• Mix top soil with compost, with a ratio of 2: 1 (2 parts compost and 1 part top soil). Apart from compost, you can also use other organic materials such as cow manure and so on.
  • If the soil has a pH that is too low, first calcification using agricultural lime, incubation for 2 weeks is used for the media.
  • First, fill the basket with ¼ of the media mixture, then place the ginger seeds and cover with 15 cm of soil mixture.
  • Then place the basket in the open, by first giving the bricks to the bottom of the basket, so that the water flow in the basket is smooth.
  • The basket is not fully filled, the addition of planting media is done every 4 weeks. This condition is maintained until harvest time. The next maintenance follows the planting system in the field.
In general, red ginger plants are more resistant to dry seasons than emprit ginger and elephant ginger. The highest dry weight of rhizomes is found in red ginger.

Likewise, the highest content of essential oils in the rhizome that is 5 months old is found in red ginger (Panggabean, 1992). The results showed that the addition of NAA affected the growth and development of explants.

The addition of NAA tended to increase the number of plantlet roots, number of leaves, and affect shoot length (plantlet height). Giving NAA 2.5 mg / l in MS media is the best concentration to influence the growth and development of red ginger explants in vitro (Laurensius, 2010).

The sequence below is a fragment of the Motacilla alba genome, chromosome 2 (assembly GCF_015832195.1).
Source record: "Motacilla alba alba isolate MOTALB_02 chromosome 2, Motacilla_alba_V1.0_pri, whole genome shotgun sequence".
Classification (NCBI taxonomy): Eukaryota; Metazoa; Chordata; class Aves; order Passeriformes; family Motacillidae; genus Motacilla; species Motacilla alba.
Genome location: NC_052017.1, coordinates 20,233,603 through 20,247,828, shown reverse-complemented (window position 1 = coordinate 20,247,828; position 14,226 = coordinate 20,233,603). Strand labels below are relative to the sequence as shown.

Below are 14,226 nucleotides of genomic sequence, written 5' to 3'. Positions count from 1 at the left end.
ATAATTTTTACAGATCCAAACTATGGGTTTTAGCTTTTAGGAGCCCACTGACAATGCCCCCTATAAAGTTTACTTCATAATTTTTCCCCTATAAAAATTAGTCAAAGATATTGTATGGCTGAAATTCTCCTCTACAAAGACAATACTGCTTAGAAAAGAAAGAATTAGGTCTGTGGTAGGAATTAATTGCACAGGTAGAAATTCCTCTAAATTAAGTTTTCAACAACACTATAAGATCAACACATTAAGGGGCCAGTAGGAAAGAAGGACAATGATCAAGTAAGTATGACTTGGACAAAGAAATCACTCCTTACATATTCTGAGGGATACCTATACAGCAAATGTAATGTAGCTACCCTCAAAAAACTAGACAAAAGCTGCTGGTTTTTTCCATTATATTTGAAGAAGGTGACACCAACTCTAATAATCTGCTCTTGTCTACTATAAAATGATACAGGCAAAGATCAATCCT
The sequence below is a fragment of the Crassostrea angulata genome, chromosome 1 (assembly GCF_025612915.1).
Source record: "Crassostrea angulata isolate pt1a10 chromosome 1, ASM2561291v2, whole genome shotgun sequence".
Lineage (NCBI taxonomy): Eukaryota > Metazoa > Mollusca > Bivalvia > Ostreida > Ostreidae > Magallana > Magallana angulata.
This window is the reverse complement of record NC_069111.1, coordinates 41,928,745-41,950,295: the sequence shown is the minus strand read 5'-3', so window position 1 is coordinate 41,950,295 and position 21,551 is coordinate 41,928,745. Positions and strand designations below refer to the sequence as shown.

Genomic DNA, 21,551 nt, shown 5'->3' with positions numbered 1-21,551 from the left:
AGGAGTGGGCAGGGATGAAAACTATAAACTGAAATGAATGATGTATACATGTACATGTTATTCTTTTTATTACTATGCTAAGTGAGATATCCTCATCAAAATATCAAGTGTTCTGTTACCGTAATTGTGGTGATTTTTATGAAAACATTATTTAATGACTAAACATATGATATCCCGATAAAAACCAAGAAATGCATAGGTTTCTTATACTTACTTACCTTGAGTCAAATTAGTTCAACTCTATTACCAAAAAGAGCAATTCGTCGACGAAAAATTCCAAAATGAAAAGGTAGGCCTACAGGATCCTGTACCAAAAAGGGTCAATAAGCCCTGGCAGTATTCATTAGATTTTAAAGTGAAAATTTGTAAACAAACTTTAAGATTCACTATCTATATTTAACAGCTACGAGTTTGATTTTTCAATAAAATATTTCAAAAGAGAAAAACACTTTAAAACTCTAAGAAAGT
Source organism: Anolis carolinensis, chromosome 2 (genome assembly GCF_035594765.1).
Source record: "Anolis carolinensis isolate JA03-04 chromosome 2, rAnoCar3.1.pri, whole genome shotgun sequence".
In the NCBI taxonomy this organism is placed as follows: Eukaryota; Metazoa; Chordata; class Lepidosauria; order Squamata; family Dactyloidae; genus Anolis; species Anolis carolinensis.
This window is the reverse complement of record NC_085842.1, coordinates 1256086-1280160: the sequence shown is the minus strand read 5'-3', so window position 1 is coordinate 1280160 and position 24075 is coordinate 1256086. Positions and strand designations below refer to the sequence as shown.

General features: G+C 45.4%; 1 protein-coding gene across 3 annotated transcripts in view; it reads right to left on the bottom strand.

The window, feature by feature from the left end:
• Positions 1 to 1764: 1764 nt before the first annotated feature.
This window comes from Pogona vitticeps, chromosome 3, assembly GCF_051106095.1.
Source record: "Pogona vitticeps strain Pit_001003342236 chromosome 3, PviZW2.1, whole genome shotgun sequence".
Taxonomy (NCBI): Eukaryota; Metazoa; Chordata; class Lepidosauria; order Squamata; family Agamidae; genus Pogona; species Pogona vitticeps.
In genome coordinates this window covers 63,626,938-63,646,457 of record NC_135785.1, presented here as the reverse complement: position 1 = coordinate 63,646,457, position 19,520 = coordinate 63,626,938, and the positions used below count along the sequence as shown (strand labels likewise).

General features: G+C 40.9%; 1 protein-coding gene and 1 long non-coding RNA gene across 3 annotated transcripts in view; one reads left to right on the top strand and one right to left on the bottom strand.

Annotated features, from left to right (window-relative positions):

Maintenance Zingiber officinale Roxb


In general, the dosage of inorganic fertilizers that must be given to increase the growth and yield of ginger are: SP-36 300-400 kg / ha and KCl 300-400 kg / ha, given at planting time. Urea fertilizer is given 3 times at the age of 1, 2 and 3 months after planting as much as 400-600 kg / ha, each 1/3 the dose per administration. (Rostiana et al., 2005).

The results of the research by Trisilawati et al. (2003) showed that giving 500 arbuscular mycorrhizal fungi spores could increase the fresh and dry weight of large white ginger by 32.6% and 54.65%, the weight of fresh red ginger was 41.9% and small white ginger was 137.56. %. Provision of bio fertilizers can increase rhizome P nutrient uptake by 68.7%.

The provision of 45 g NPK / 15 kg of soil with 225 peat compost plus / 15 kg of soil tended to increase the growth and production of red ginger (Table 1). This can be seen from the dry weight of the red ginger plant of 87.20 g.

The application of 45 g NPK / 15 kg of soil tended to increase compared to that of other doses of NPK / 15 kg of soil. This can be seen from the increase in dry rhizome weight from

Table 1. Dried rhizome weight (g / 15 kg of soil) red ginger with peat compost Plus and NPK treatment

Dosage of NPK Fertilizer (g / 15 kg of soil)

Peat compost plus (g / 15 kg soil)

NPK fertilizer



Without NPK

23.85 ab

18.78 a

21.32 a


38.91 abc

47.31 bc

43.11 b


55.14 cd

48.61 bc

51.87 b


74.36 de

87.20 e

80.78 c

Peat Compost plus

48.06 a

50.48 a


Note: Numbers followed by different lowercase letters in rows and columns are significantly different according to DNMRT 5%. Source: Julia (Z. officinale Roxb 2008)

21.32 g to 80.78 g. The application of peat plus compost tends to increase the growth and production of red ginger plants (Julia, 2008). Application of chicken manure gave the best results in wet rhizome weight (146.69 g), dry rhizome weight (48.21 g) and harvest index (77.98%) compared to straw, bokashi and solid compost (Table 2.)

Table 2. Effect of organic fertilizers on wet rhizome weight per clump (g), dry rhizome weight per clump (g), and harvest index (%)


Wet Rhizome Weight per Clump (g)

Weight of Dry Rhizome per Clump (g)

Harvest index (%)

P1: Chicken Cage Fertilizer

146.69 a

48.21 a


P2: Straw Compost Fertilizer

100.27 ab

31.51 b


P3: Bokashi Fertilizer

76.65 b